SIT is asking every parish and worshipping community to invite people to stay back for 20 minutes after Mass on one weekend, break them up into groups of eight for the conduct and recording of the conversation If it is logistically possible, groups should be of the same age group, but if this is difficult, they should remain intergenerational.

The Implementation Team is asking for the notes accompanied by parish information and data on the number of participants to be sent by August 2, 2011, by email to:

Catholic Culture and identity

Archbishop’s House

27 Maraval Road,

Port of Spain,


Sunday, 26 June 2011

John Caropi June 23 2011 - the black sheep dog

John Caropi - announcement june 20 2011

John Caropi - announcment June 17th 2011

Father Corapi resigns - what is that about

I cannot think of Father Corapi today and not think of Jack Warner. Jack Warner was brought up before an ethics committee for alleged wrongdoing and resigns from FIFA. Although he has not been found guilty of anything, there seems to be those who assume that he is guilty of something. How will father Corapi be pictured.

I must say I am disappointed with Father Corapi. Many saints in the past were silenced or prejudiced and offered it up to God with the full knowledge that God is their only judge. Father Corapi had no such patience. Several questions come up regarding the good ex-priest.

1. Why was the woman who accused Father Corapi of wrongdoing being sued by Father Corapi for Breach of Contract regarding privacy matters at Santa Cruz media?
2. Why did she have to sign such a contract in the first place? It is a religious company. Or is it?
3. What earnings from Santa Cruz Media does Father Corapi recieve?
4. As a member of a Holy Order, didn't father Corapi take a poverty vow?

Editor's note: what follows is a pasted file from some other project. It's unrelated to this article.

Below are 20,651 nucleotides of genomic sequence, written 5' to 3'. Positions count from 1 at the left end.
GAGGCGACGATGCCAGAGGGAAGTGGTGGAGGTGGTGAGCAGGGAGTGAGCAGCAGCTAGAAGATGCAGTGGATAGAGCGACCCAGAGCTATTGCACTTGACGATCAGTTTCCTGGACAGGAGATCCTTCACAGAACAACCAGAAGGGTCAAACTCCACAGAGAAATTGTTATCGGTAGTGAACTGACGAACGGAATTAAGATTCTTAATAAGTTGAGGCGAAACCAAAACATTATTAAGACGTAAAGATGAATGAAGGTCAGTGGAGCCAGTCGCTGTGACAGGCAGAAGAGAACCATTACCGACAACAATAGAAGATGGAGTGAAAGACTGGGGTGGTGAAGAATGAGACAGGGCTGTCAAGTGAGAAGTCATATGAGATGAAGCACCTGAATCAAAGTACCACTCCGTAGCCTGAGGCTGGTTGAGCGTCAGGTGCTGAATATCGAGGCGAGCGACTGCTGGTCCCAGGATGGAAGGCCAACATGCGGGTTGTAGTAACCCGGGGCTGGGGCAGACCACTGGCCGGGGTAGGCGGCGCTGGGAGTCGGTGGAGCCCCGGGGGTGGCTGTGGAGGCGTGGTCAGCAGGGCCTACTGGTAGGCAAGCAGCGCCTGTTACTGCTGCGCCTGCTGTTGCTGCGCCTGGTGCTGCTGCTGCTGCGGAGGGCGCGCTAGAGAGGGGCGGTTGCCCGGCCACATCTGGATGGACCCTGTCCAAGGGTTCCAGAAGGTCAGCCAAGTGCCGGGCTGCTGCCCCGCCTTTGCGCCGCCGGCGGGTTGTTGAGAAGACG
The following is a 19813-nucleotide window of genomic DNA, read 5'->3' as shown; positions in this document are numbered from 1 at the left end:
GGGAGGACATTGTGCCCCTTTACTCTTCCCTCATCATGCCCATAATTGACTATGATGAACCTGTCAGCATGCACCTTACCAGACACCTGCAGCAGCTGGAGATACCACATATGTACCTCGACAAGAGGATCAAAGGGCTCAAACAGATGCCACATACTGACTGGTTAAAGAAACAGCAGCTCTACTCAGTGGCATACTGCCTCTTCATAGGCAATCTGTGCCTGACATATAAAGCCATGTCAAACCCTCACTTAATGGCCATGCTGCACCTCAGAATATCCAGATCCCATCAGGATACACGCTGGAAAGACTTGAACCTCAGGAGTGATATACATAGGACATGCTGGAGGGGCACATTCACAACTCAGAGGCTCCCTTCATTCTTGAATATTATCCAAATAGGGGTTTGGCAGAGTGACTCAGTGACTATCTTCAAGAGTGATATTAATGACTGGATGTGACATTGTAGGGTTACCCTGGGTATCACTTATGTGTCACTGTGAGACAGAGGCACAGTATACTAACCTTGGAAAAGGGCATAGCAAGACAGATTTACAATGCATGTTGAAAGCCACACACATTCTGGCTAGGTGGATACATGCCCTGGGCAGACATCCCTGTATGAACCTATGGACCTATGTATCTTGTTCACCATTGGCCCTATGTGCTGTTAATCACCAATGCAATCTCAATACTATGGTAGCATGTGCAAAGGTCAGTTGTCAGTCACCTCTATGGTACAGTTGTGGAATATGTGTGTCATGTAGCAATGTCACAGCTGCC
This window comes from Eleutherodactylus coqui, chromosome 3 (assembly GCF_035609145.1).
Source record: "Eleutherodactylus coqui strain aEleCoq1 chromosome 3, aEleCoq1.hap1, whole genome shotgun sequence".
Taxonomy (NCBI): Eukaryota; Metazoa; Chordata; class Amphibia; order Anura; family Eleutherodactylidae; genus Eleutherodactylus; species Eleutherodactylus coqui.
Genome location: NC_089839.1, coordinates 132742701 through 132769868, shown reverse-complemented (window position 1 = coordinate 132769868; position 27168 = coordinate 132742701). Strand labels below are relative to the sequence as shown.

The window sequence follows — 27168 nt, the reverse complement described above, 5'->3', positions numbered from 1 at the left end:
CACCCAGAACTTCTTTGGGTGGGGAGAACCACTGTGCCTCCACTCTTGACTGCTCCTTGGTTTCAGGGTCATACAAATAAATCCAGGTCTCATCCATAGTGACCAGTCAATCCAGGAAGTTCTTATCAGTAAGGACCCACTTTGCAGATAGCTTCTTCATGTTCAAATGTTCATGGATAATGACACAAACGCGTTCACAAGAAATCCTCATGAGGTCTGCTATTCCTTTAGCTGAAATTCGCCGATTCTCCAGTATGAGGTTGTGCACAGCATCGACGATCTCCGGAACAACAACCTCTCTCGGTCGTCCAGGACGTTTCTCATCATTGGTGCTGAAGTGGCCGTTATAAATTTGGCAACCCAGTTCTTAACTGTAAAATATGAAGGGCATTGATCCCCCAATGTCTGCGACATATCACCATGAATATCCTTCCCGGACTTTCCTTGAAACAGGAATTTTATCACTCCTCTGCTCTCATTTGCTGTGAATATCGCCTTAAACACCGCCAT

5. Does the resignation mean that he does not like his vow of obedience?
6. Has the devil gotten to this man?
7. Did he resign because he was guilty of other issues.. not the issue he is publicly accused of?

Man! I could ask so many more questions. I am saddened by his choice and a bit concerned. He now wants to preach under the tagline... the Black Sheep Dog. What does that mean?

Christian Divorce

I find it hard to see couples working hard at building a house, a home, a family and a career and then deciding to split up. The events leading up to the breakup is like cholesterol building up in the arteries. You don't know it until you are having a major crisis. ... and then it's all over. Or is it. There is the battle for investments of monetary and emotional value. There is pain and there is a numbness. There is a feeling to let go and "to hell with it all". but what about when Christians split. This excellent article comes from and is written by Chuck Colson (june 23 2011):

I still remember my sadness on hearing that an old friend, someone I believed was a sincere Christian, was leaving his wife. I was shocked and disappointed. How could this man, committed to both his spouse and his Lord, fall in love with another woman?

An essay by the late Sheldon Vanauken helps answer the question and reminds us that such temptations are all too common.

Vanauken, best known as the author of the powerful love story entitled A Severe Mercy, also published a collection of essays called Under the Mercy, which explores these feelings.